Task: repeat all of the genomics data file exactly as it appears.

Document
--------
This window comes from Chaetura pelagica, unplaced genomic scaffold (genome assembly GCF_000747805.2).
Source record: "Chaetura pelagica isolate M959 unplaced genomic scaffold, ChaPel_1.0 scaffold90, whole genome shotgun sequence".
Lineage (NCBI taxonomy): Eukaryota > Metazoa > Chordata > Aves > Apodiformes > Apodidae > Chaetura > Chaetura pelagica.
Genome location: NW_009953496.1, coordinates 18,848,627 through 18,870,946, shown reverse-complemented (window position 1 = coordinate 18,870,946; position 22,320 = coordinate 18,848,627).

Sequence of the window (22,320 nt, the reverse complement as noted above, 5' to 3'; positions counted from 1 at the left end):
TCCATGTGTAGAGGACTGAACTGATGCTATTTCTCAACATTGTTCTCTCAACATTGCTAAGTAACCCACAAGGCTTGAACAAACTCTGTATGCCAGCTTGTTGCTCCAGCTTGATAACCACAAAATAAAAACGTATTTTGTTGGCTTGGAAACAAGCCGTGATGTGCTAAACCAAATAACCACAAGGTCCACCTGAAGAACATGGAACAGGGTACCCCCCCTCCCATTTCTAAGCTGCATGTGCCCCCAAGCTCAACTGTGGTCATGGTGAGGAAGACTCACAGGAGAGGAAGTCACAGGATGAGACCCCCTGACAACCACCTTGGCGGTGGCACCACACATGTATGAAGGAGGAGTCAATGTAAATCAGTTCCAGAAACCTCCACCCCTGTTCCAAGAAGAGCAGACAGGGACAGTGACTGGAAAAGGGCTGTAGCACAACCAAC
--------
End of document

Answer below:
This window comes from Chaetura pelagica, unplaced genomic scaffold (genome assembly GCF_000747805.2).
Source record: "Chaetura pelagica isolate M959 unplaced genomic scaffold, ChaPel_1.0 scaffold90, whole genome shotgun sequence".
Lineage (NCBI taxonomy): Eukaryota > Metazoa > Chordata > Aves > Apodiformes > Apodidae > Chaetura > Chaetura pelagica.
Genome location: NW_009953496.1, coordinates 18,848,627 through 18,870,946, shown reverse-complemented (window position 1 = coordinate 18,870,946; position 22,320 = coordinate 18,848,627).

Sequence of the window (22,320 nt, the reverse complement as noted above, 5' to 3'; positions counted from 1 at the left end):
TCCATGTGTAGAGGACTGAACTGATGCTATTTCTCAACATTGTTCTCTCAACATTGCTAAGTAACCCACAAGGCTTGAACAAACTCTGTATGCCAGCTTGTTGCTCCAGCTTGATAACCACAAAATAAAAACGTATTTTGTTGGCTTGGAAACAAGCCGTGATGTGCTAAACCAAATAACCACAAGGTCCACCTGAAGAACATGGAACAGGGTACCCCCCCTCCCATTTCTAAGCTGCATGTGCCCCCAAGCTCAACTGTGGTCATGGTGAGGAAGACTCACAGGAGAGGAAGTCACAGGATGAGACCCCCTGACAACCACCTTGGCGGTGGCACCACACATGTATGAAGGAGGAGTCAATGTAAATCAGTTCCAGAAACCTCCACCCCTGTTCCAAGAAGAGCAGACAGGGACAGTGACTGGAAAAGGGCTGTAGCACAACCAAC